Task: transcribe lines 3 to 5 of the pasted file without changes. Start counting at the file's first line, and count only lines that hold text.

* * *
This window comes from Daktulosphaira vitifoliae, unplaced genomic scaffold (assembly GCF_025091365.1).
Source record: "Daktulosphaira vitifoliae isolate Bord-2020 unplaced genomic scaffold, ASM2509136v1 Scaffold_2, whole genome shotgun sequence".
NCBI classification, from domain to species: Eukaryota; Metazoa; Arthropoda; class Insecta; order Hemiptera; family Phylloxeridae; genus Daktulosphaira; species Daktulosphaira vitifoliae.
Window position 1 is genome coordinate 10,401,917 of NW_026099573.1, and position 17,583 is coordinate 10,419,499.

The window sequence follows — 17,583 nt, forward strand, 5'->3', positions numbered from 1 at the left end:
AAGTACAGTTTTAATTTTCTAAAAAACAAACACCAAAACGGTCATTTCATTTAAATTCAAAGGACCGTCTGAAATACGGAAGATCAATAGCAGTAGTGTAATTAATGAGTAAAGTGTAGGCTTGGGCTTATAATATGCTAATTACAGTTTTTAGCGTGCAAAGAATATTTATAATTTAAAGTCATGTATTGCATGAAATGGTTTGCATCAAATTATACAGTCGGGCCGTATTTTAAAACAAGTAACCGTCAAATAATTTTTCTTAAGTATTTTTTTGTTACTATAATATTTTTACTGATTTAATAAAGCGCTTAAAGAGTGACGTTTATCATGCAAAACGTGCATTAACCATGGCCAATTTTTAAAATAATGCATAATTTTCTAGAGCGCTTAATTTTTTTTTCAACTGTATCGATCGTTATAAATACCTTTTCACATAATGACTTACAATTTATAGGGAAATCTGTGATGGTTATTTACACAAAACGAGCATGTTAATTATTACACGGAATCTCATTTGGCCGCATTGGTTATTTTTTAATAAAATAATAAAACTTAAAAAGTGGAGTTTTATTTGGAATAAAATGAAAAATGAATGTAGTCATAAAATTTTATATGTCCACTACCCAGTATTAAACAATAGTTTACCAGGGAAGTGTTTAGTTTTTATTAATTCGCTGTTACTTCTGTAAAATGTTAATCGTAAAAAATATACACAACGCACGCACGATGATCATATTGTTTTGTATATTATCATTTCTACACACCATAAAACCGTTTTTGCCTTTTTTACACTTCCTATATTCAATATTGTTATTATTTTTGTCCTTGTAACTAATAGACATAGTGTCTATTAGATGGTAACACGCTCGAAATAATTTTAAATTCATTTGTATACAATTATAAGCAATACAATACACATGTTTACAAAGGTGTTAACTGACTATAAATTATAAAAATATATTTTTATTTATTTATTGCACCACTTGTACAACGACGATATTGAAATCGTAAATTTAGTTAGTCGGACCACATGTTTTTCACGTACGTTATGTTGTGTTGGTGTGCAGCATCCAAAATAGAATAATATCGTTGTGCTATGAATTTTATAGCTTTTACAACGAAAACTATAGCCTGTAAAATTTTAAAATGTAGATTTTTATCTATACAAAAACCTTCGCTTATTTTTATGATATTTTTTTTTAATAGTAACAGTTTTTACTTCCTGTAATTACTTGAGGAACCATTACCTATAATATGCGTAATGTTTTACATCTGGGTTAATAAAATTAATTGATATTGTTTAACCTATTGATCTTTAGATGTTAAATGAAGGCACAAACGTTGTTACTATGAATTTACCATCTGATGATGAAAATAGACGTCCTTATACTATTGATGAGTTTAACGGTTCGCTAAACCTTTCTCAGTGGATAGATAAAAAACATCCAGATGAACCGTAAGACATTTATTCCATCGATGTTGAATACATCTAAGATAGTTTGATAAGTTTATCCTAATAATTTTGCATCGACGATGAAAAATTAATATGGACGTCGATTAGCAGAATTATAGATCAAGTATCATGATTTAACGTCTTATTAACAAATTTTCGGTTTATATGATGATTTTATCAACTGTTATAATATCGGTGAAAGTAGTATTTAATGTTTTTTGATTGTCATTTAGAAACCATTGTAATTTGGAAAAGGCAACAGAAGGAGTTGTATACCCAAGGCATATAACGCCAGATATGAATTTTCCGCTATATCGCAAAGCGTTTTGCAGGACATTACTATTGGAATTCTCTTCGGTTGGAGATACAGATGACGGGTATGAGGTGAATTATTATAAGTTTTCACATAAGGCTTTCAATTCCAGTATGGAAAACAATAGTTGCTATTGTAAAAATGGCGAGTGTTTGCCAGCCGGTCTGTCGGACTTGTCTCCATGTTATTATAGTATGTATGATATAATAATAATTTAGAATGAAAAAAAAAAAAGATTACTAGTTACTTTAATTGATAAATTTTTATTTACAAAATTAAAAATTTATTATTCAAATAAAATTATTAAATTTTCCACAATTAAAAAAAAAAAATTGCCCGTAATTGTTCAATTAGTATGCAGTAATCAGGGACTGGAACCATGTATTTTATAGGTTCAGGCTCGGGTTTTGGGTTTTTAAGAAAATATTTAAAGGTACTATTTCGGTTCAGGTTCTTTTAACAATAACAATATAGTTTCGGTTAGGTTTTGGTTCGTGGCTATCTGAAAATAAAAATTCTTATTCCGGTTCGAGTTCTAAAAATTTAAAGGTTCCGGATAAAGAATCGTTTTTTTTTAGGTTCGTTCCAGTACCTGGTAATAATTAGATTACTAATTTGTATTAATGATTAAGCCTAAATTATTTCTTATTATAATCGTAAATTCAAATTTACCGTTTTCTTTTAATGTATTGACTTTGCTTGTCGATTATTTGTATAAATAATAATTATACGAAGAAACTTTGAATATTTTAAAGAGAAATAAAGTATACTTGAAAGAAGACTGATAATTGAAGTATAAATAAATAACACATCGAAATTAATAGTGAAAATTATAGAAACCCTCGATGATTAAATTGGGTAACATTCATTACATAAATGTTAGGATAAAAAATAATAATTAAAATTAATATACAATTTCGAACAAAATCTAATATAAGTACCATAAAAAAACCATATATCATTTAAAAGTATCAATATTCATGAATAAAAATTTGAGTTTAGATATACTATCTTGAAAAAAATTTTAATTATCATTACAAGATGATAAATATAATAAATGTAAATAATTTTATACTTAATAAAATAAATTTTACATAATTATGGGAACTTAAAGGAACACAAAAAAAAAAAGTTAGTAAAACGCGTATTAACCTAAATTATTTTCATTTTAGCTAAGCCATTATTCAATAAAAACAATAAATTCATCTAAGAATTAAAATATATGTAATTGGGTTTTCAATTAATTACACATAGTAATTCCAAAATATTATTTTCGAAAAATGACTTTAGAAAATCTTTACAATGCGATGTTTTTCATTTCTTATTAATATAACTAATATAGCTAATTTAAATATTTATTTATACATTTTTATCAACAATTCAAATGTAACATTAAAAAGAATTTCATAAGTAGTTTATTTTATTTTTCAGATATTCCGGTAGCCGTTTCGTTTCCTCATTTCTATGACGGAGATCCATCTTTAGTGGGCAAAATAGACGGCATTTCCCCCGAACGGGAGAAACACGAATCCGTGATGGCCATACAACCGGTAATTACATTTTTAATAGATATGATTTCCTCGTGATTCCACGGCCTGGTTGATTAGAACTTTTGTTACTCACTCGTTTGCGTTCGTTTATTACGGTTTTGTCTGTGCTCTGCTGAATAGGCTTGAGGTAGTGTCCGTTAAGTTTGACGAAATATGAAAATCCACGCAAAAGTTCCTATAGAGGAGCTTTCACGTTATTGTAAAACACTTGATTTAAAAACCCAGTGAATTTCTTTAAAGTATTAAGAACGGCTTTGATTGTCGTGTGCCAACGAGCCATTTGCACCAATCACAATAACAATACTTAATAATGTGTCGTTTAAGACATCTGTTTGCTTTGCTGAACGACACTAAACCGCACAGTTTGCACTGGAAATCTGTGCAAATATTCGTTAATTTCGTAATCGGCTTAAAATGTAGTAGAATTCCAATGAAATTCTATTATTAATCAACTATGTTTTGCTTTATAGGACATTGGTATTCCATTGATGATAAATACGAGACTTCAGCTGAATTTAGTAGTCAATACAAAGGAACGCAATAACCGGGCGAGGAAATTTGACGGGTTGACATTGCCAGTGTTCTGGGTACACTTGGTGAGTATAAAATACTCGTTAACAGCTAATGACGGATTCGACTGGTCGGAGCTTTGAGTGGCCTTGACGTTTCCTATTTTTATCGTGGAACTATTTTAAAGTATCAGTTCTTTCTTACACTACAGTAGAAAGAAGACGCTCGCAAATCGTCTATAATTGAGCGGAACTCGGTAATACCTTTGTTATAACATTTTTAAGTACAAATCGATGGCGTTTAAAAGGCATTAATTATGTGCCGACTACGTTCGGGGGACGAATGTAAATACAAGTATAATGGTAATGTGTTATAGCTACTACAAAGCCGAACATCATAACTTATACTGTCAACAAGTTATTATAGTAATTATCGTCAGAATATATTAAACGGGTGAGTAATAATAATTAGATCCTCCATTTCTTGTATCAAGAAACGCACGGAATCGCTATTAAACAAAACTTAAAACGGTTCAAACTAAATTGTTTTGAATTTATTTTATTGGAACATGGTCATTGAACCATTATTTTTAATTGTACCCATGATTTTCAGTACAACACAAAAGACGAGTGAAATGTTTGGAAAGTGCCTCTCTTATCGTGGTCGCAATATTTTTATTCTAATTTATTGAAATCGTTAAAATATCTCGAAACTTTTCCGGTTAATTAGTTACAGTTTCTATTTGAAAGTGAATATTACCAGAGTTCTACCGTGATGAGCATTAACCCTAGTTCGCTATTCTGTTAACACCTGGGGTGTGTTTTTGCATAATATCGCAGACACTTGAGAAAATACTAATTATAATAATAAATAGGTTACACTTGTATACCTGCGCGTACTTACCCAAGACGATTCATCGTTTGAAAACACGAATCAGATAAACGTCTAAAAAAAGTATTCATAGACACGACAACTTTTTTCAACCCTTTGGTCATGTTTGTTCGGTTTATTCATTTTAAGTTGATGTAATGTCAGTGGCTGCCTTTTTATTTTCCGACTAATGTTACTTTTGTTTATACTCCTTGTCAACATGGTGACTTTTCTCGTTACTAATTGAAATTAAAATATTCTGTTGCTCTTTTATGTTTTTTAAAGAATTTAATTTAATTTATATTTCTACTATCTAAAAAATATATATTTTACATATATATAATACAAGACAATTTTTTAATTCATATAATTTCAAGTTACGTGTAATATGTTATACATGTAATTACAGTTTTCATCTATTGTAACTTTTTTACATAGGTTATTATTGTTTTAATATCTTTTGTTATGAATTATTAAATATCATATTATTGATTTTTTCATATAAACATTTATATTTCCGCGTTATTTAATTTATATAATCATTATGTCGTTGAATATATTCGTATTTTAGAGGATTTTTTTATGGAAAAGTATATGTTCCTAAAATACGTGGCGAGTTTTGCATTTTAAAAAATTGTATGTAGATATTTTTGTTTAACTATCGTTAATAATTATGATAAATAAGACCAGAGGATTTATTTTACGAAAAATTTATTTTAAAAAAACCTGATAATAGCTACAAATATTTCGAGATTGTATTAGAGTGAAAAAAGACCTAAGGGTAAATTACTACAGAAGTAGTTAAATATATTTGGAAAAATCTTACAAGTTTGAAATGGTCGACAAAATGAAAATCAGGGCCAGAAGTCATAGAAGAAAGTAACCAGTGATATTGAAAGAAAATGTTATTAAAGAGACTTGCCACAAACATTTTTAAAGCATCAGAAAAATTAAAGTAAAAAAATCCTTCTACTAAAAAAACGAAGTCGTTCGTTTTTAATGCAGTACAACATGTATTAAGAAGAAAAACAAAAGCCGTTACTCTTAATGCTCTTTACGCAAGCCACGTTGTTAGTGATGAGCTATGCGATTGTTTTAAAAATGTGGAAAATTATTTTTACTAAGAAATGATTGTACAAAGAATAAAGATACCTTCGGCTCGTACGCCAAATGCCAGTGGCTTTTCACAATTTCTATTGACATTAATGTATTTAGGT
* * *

NCBI classification, from domain to species: Eukaryota; Metazoa; Arthropoda; class Insecta; order Hemiptera; family Phylloxeridae; genus Daktulosphaira; species Daktulosphaira vitifoliae.
Window position 1 is genome coordinate 10,401,917 of NW_026099573.1, and position 17,583 is coordinate 10,419,499.

The window sequence follows — 17,583 nt, forward strand, 5'->3', positions numbered from 1 at the left end: